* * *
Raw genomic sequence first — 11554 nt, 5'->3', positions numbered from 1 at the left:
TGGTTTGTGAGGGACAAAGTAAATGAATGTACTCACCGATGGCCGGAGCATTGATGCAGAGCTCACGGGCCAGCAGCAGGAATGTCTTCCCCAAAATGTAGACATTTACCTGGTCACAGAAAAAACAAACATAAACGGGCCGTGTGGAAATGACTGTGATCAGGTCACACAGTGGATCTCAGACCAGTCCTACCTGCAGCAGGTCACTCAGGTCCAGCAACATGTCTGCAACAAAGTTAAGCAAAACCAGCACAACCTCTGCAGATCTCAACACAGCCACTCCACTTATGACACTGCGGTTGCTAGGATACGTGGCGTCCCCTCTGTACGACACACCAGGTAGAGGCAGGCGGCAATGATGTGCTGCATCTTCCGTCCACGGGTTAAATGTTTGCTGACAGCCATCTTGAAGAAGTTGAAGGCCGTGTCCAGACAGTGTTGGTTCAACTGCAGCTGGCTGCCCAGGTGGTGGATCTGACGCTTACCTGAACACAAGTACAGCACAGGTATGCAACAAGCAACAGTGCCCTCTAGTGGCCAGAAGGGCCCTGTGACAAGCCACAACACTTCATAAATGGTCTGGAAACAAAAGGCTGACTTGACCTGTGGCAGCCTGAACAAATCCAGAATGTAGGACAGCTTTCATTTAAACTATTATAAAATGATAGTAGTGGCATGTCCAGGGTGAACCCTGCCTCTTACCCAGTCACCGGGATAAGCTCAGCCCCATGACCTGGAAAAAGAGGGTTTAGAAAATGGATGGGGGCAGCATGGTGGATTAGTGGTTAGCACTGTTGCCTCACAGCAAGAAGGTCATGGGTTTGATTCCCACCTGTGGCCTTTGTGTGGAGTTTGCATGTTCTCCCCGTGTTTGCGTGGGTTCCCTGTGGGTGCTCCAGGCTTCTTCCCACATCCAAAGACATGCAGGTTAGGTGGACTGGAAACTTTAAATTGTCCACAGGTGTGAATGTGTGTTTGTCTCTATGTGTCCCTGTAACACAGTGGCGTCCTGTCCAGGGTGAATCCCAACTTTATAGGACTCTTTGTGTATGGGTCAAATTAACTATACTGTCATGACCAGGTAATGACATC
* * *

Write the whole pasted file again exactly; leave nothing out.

Raw genomic sequence first — 11554 nt, 5'->3', positions numbered from 1 at the left:
TGGTTTGTGAGGGACAAAGTAAATGAATGTACTCACCGATGGCCGGAGCATTGATGCAGAGCTCACGGGCCAGCAGCAGGAATGTCTTCCCCAAAATGTAGACATTTACCTGGTCACAGAAAAAACAAACATAAACGGGCCGTGTGGAAATGACTGTGATCAGGTCACACAGTGGATCTCAGACCAGTCCTACCTGCAGCAGGTCACTCAGGTCCAGCAACATGTCTGCAACAAAGTTAAGCAAAACCAGCACAACCTCTGCAGATCTCAACACAGCCACTCCACTTATGACACTGCGGTTGCTAGGATACGTGGCGTCCCCTCTGTACGACACACCAGGTAGAGGCAGGCGGCAATGATGTGCTGCATCTTCCGTCCACGGGTTAAATGTTTGCTGACAGCCATCTTGAAGAAGTTGAAGGCCGTGTCCAGACAGTGTTGGTTCAACTGCAGCTGGCTGCCCAGGTGGTGGATCTGACGCTTACCTGAACACAAGTACAGCACAGGTATGCAACAAGCAACAGTGCCCTCTAGTGGCCAGAAGGGCCCTGTGACAAGCCACAACACTTCATAAATGGTCTGGAAACAAAAGGCTGACTTGACCTGTGGCAGCCTGAACAAATCCAGAATGTAGGACAGCTTTCATTTAAACTATTATAAAATGATAGTAGTGGCATGTCCAGGGTGAACCCTGCCTCTTACCCAGTCACCGGGATAAGCTCAGCCCCATGACCTGGAAAAAGAGGGTTTAGAAAATGGATGGGGGCAGCATGGTGGATTAGTGGTTAGCACTGTTGCCTCACAGCAAGAAGGTCATGGGTTTGATTCCCACCTGTGGCCTTTGTGTGGAGTTTGCATGTTCTCCCCGTGTTTGCGTGGGTTCCCTGTGGGTGCTCCAGGCTTCTTCCCACATCCAAAGACATGCAGGTTAGGTGGACTGGAAACTTTAAATTGTCCACAGGTGTGAATGTGTGTTTGTCTCTATGTGTCCCTGTAACACAGTGGCGTCCTGTCCAGGGTGAATCCCAACTTTATAGGACTCTTTGTGTATGGGTCAAATTAACTATACTGTCATGACCAGGTAATGACATC